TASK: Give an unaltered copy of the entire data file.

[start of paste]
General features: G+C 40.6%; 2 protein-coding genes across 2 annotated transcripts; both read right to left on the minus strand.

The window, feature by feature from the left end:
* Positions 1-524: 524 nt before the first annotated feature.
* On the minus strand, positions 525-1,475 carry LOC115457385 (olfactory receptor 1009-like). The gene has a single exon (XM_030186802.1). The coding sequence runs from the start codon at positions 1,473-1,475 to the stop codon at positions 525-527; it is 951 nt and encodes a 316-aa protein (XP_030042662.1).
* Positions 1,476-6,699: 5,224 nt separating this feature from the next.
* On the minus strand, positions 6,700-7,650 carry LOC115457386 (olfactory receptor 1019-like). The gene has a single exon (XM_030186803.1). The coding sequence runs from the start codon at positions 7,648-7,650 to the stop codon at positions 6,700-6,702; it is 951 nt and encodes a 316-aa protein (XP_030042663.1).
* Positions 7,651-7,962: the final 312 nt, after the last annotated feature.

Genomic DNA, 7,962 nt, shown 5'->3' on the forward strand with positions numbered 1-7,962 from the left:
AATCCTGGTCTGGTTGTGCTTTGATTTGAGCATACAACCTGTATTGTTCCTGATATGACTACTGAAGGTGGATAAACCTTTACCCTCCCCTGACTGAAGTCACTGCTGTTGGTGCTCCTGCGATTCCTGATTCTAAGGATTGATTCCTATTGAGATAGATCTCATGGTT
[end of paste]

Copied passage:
General features: G+C 40.6%; 2 protein-coding genes across 2 annotated transcripts; both read right to left on the minus strand.

The window, feature by feature from the left end:
* Positions 1-524: 524 nt before the first annotated feature.
* On the minus strand, positions 525-1,475 carry LOC115457385 (olfactory receptor 1009-like). The gene has a single exon (XM_030186802.1). The coding sequence runs from the start codon at positions 1,473-1,475 to the stop codon at positions 525-527; it is 951 nt and encodes a 316-aa protein (XP_030042662.1).
* Positions 1,476-6,699: 5,224 nt separating this feature from the next.
* On the minus strand, positions 6,700-7,650 carry LOC115457386 (olfactory receptor 1019-like). The gene has a single exon (XM_030186803.1). The coding sequence runs from the start codon at positions 7,648-7,650 to the stop codon at positions 6,700-6,702; it is 951 nt and encodes a 316-aa protein (XP_030042663.1).
* Positions 7,651-7,962: the final 312 nt, after the last annotated feature.

Genomic DNA, 7,962 nt, shown 5'->3' on the forward strand with positions numbered 1-7,962 from the left:
AATCCTGGTCTGGTTGTGCTTTGATTTGAGCATACAACCTGTATTGTTCCTGATATGACTACTGAAGGTGGATAAACCTTTACCCTCCCCTGACTGAAGTCACTGCTGTTGGTGCTCCTGCGATTCCTGATTCTAAGGATTGATTCCTATTGAGATAGATCTCATGGTT